Working in partnership with our parent company, Sinclair Broadcast Group, we believe it's a privilege and a responsibility to serve you during this National Immunization Awareness month.
A woman who lost her hands and legs to bacterial meningitis -- is fighting to get every college student in America protected from every strain of the disease.
Right now in several states, the Meningitis-C vaccine is mandatory -- but she wants the Meningitis-B vaccine included, too.
In Sinclair Cares, she sat down with our Delaine Mathieu to talk about the disease that nearly killed her and the mission that keeps her fighting.
She's the voice for survivors of meningitis all over the world.
Twenty-eight-year-old Jamie Schanbaum has made a name for herself as the girl who's saving lives.
In 2008, as a student at the University of Texas at Austin, Jamie contracted meningococcal meningitis, an infection that attacks the tissue around the brain and spinal chord.
She lost both legs below the knee, the majority of both hands and spent seven months in the hospital.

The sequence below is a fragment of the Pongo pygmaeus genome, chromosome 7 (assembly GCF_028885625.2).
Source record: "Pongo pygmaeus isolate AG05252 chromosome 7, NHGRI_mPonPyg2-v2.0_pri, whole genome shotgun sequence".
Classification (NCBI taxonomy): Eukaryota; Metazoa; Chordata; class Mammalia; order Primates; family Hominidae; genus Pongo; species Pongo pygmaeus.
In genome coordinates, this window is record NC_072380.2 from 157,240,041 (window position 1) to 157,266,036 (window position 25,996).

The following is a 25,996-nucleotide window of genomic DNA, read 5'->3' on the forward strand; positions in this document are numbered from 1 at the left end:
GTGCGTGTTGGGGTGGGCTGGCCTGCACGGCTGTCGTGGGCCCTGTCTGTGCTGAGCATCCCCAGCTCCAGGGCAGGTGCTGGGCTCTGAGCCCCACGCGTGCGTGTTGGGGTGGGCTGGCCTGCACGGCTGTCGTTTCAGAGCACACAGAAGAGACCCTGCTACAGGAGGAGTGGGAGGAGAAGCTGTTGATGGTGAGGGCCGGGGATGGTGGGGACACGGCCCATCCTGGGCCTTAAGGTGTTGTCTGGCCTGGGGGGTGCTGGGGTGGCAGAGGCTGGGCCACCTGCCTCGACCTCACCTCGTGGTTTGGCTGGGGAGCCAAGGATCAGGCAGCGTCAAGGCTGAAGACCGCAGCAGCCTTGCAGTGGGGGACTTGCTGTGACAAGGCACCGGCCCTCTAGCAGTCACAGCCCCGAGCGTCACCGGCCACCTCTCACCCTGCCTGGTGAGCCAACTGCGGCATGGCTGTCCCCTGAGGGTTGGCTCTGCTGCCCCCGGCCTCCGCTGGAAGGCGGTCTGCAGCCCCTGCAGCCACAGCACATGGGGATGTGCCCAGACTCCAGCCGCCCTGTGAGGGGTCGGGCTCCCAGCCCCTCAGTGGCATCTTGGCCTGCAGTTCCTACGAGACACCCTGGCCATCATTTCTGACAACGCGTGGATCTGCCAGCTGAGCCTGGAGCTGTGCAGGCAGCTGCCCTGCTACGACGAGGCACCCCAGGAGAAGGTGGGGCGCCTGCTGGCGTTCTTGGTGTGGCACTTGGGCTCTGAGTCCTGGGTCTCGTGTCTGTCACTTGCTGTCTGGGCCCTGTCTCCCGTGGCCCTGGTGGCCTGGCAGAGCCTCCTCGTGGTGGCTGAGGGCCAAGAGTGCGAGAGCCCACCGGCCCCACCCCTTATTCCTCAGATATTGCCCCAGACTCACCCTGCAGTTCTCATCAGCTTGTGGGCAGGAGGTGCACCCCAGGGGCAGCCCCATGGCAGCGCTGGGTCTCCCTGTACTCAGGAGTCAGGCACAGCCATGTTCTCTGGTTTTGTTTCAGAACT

Urging lawmakers to create a law requiring students who live on campus to get the meningitis vaccine -- it passed.
Even though, it's typically spread in places like dormitories -- Jamie got it while living off campus -- and knew more had to be done.
In 2011, after the death of a Texas A&M student who also lived off campus -- she helped get the law amended to include all college students in Texas, period.
This young girl, with an unstoppable attitude, refusing to let meningitis ruin her life, or anyone else’s.
Since 2011, immunization rates have gone up by 50 percent in Texas, with more than 325,000 students getting vaccinated every year.